13. Capitalize on what you’re passionate about. Put your whole heart into something you love.
  14. Write down your memories and take photos. Put dates on everything. You’ll want to know later down the road what year that outfit was fashionable.
  15. Take the pressure off. People say that college is the best four years of your life. That’s a lot to live up to. Do more of what makes you happy but don’t feel like you’re doing something wrong if you have some stressful times.
  16. Find real friends. Find the people that will let you cry on their bed for hours. They are the keepers.

And as the nostalgia continues to hit home, I plan on living up these last couple weeks at Ohio State. And then it is off to the real world- or something to that effect.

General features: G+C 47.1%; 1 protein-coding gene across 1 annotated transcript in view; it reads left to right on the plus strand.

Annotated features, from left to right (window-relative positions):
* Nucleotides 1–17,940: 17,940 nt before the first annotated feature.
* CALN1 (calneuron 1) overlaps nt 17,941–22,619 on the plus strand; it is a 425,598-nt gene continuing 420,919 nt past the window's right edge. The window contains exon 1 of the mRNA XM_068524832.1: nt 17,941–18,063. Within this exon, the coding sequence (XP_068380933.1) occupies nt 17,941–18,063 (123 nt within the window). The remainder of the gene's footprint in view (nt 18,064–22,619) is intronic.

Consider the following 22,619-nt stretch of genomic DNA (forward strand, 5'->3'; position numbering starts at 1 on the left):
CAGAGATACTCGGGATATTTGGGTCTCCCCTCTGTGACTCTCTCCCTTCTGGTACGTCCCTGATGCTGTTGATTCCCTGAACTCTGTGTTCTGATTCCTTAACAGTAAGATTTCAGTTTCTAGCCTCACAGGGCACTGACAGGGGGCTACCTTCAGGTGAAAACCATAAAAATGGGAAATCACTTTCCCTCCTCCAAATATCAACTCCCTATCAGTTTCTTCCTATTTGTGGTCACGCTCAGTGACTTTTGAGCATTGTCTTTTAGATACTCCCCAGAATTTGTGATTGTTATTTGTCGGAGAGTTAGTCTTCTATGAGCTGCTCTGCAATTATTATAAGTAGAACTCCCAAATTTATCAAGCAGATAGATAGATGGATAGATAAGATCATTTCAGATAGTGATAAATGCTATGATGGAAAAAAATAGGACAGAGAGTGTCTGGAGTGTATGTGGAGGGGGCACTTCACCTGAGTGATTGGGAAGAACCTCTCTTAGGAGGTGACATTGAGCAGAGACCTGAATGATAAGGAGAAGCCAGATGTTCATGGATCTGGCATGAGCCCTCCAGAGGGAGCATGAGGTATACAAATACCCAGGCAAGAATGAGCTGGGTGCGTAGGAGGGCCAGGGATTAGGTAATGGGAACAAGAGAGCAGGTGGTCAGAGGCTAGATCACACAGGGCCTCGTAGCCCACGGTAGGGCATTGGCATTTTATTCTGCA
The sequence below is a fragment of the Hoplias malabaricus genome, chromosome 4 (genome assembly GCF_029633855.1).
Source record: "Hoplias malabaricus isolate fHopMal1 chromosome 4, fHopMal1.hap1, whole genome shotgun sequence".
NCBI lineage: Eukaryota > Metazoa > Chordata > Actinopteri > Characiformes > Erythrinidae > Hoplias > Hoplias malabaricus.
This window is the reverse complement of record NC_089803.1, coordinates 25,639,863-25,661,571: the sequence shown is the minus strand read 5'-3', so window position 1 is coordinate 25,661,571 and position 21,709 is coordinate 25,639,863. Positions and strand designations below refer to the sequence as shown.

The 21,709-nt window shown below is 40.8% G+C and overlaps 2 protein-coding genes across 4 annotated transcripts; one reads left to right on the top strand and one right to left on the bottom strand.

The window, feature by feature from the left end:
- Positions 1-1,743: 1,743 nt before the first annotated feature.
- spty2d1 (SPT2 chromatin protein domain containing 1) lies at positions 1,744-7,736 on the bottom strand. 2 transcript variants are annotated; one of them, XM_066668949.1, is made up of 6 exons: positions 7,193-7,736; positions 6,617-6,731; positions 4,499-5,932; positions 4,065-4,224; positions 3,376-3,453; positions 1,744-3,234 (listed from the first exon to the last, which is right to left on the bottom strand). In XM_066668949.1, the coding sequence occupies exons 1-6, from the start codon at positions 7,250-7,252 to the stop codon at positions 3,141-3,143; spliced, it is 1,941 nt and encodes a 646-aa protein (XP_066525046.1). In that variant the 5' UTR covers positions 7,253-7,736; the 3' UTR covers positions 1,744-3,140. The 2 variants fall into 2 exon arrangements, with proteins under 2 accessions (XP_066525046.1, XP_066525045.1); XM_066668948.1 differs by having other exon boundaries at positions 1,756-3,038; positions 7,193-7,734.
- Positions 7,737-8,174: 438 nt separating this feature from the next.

We have all been there; the presenter is droning on about the world’s most boring topic and all you can think about is how uninspiring the slides are.

We have also all been the boring ones, providing that same presentation. With the many group projects and presentations in my communication classes, I have officially grown out of PowerPoint.

Below is an example of a Prezi that I created for a social media project.

Prezi Example

Check out these six reasons why Prezi has me excited.

  • User Friendliness. Prezi provides tutorials when you first sign up but they are almost unnecessary. By clicking around, things are self explanatory. Just play as you go. 
  • Eye Catching. The way each slide zooms from one to the next is automatically going to make your presentation stand out next to the sad transitions that PowerPoint provides.